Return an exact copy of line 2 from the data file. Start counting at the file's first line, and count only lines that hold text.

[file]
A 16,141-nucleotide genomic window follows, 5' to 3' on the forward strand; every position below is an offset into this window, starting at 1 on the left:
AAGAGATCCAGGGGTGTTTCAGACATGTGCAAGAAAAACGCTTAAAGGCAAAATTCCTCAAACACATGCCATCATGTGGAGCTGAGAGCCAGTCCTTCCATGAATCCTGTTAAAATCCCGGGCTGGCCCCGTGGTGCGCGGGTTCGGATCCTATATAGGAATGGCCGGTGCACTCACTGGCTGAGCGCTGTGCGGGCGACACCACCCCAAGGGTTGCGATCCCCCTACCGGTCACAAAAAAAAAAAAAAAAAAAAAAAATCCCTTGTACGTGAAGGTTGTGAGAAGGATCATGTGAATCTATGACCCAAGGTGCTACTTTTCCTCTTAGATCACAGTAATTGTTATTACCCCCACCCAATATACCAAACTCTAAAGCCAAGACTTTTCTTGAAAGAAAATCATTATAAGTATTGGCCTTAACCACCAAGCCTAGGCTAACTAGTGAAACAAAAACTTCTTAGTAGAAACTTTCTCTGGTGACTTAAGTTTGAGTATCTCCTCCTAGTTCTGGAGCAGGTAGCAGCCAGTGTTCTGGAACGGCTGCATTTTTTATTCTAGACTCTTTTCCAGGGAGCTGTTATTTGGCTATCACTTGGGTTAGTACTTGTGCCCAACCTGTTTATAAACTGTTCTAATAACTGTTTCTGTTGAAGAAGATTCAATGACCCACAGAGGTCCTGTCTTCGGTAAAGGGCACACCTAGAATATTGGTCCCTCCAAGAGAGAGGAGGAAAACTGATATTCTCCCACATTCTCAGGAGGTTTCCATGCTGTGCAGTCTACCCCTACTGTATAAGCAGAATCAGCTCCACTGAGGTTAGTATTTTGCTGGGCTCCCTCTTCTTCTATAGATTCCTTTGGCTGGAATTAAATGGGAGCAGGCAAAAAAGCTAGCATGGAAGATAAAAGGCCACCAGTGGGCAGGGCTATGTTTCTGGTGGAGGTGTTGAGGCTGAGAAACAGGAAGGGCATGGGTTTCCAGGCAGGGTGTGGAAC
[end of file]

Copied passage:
AAGAGATCCAGGGGTGTTTCAGACATGTGCAAGAAAAACGCTTAAAGGCAAAATTCCTCAAACACATGCCATCATGTGGAGCTGAGAGCCAGTCCTTCCATGAATCCTGTTAAAATCCCGGGCTGGCCCCGTGGTGCGCGGGTTCGGATCCTATATAGGAATGGCCGGTGCACTCACTGGCTGAGCGCTGTGCGGGCGACACCACCCCAAGGGTTGCGATCCCCCTACCGGTCACAAAAAAAAAAAAAAAAAAAAAAAATCCCTTGTACGTGAAGGTTGTGAGAAGGATCATGTGAATCTATGACCCAAGGTGCTACTTTTCCTCTTAGATCACAGTAATTGTTATTACCCCCACCCAATATACCAAACTCTAAAGCCAAGACTTTTCTTGAAAGAAAATCATTATAAGTATTGGCCTTAACCACCAAGCCTAGGCTAACTAGTGAAACAAAAACTTCTTAGTAGAAACTTTCTCTGGTGACTTAAGTTTGAGTATCTCCTCCTAGTTCTGGAGCAGGTAGCAGCCAGTGTTCTGGAACGGCTGCATTTTTTATTCTAGACTCTTTTCCAGGGAGCTGTTATTTGGCTATCACTTGGGTTAGTACTTGTGCCCAACCTGTTTATAAACTGTTCTAATAACTGTTTCTGTTGAAGAAGATTCAATGACCCACAGAGGTCCTGTCTTCGGTAAAGGGCACACCTAGAATATTGGTCCCTCCAAGAGAGAGGAGGAAAACTGATATTCTCCCACATTCTCAGGAGGTTTCCATGCTGTGCAGTCTACCCCTACTGTATAAGCAGAATCAGCTCCACTGAGGTTAGTATTTTGCTGGGCTCCCTCTTCTTCTATAGATTCCTTTGGCTGGAATTAAATGGGAGCAGGCAAAAAAGCTAGCATGGAAGATAAAAGGCCACCAGTGGGCAGGGCTATGTTTCTGGTGGAGGTGTTGAGGCTGAGAAACAGGAAGGGCATGGGTTTCCAGGCAGGGTGTGGAAC